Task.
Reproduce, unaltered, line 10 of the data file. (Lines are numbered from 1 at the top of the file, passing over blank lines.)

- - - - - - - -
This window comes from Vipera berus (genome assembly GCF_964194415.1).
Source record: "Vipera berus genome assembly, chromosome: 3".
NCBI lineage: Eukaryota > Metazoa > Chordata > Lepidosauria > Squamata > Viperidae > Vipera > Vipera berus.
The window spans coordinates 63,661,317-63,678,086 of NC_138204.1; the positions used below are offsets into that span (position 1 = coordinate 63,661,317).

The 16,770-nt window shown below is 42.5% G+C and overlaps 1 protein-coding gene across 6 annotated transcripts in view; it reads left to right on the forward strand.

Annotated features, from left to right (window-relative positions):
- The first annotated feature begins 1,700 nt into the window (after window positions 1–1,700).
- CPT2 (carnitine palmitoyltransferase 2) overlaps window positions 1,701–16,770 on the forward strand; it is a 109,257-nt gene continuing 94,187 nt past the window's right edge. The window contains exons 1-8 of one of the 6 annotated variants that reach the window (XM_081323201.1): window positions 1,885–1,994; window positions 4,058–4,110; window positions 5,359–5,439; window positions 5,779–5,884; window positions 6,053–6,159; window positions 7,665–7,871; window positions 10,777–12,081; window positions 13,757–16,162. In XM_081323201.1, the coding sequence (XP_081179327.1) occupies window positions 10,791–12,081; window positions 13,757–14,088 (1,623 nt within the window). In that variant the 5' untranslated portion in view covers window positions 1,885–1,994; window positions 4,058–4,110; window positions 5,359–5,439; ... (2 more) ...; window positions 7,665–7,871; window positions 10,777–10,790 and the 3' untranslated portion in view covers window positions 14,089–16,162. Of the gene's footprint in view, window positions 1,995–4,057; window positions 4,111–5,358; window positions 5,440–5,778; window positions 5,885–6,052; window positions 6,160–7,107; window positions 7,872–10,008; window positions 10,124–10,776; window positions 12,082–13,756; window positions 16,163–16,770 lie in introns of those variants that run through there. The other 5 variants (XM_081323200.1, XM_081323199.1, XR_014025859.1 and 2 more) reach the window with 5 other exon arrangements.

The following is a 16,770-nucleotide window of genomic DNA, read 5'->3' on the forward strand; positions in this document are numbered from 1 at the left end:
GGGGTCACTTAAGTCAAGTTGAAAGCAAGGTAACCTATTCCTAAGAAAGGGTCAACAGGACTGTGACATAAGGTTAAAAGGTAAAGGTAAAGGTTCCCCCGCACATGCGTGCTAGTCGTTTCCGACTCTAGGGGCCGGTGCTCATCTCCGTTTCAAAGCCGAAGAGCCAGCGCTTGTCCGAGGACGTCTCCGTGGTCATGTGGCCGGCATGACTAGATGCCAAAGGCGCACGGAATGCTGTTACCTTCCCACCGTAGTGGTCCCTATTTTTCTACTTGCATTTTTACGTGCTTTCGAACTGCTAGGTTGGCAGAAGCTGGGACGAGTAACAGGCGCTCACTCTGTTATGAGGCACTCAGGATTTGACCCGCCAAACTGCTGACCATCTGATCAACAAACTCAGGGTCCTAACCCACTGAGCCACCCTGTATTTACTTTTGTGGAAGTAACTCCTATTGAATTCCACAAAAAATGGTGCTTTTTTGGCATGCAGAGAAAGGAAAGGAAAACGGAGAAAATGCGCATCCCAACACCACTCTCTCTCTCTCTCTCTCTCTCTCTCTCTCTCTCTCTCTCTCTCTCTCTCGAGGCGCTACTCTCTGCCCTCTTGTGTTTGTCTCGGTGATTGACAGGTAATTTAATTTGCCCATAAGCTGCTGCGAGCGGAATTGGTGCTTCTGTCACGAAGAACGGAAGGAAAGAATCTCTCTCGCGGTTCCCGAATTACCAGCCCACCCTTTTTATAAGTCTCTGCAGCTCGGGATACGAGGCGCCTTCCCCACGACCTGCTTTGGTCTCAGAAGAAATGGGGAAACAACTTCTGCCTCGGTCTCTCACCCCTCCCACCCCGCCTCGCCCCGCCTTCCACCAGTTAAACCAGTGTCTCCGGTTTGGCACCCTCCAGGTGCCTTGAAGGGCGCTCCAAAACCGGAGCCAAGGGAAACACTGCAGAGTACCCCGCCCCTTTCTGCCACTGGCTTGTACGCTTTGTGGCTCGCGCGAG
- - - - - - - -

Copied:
GGGGTCACTTAAGTCAAGTTGAAAGCAAGGTAACCTATTCCTAAGAAAGGGTCAACAGGACTGTGACATAAGGTTAAAAGGTAAAGGTAAAGGTTCCCCCGCACATGCGTGCTAGTCGTTTCCGACTCTAGGGGCCGGTGCTCATCTCCGTTTCAAAGCCGAAGAGCCAGCGCTTGTCCGAGGACGTCTCCGTGGTCATGTGGCCGGCATGACTAGATGCCAAAGGCGCACGGAATGCTGTTACCTTCCCACCGTAGTGGTCCCTATTTTTCTACTTGCATTTTTACGTGCTTTCGAACTGCTAGGTTGGCAGAAGCTGGGACGAGTAACAGGCGCTCACTCTGTTATGAGGCACTCAGGATTTGACCCGCCAAACTGCTGACCATCTGATCAACAAACTCAGGGTCCTAACCCACTGAGCCACCCTGTATTTACTTTTGTGGAAGTAACTCCTATTGAATTCCACAAAAAATGGTGCTTTTTTGGCATGCAGAGAAAGGAAAGGAAAACGGAGAAAATGCGCATCCCAACACCACTCTCTCTCTCTCTCTCTCTCTCTCTCTCTCTCTCTCTCTCTCTCTCTCTCGAGGCGCTACTCTCTGCCCTCTTGTGTTTGTCTCGGTGATTGACAGGTAATTTAATTTGCCCATAAGCTGCTGCGAGCGGAATTGGTGCTTCTGTCACGAAGAACGGAAGGAAAGAATCTCTCTCGCGGTTCCCGAATTACCAGCCCACCCTTTTTATAAGTCTCTGCAGCTCGGGATACGAGGCGCCTTCCCCACGACCTGCTTTGGTCTCAGAAGAAATGGGGAAACAACTTCTGCCTCGGTCTCTCACCCCTCCCACCCCGCCTCGCCCCGCCTTCCACCAGTTAAACCAGTGTCTCCGGTTTGGCACCCTCCAGGTGCCTTGAAGGGCGCTCCAAAACCGGAGCCAAGGGAAACACTGCAGAGTACCCCGCCCCTTTCTGCCACTGGCTTGTACGCTTTGTGGCTCGCGCGAG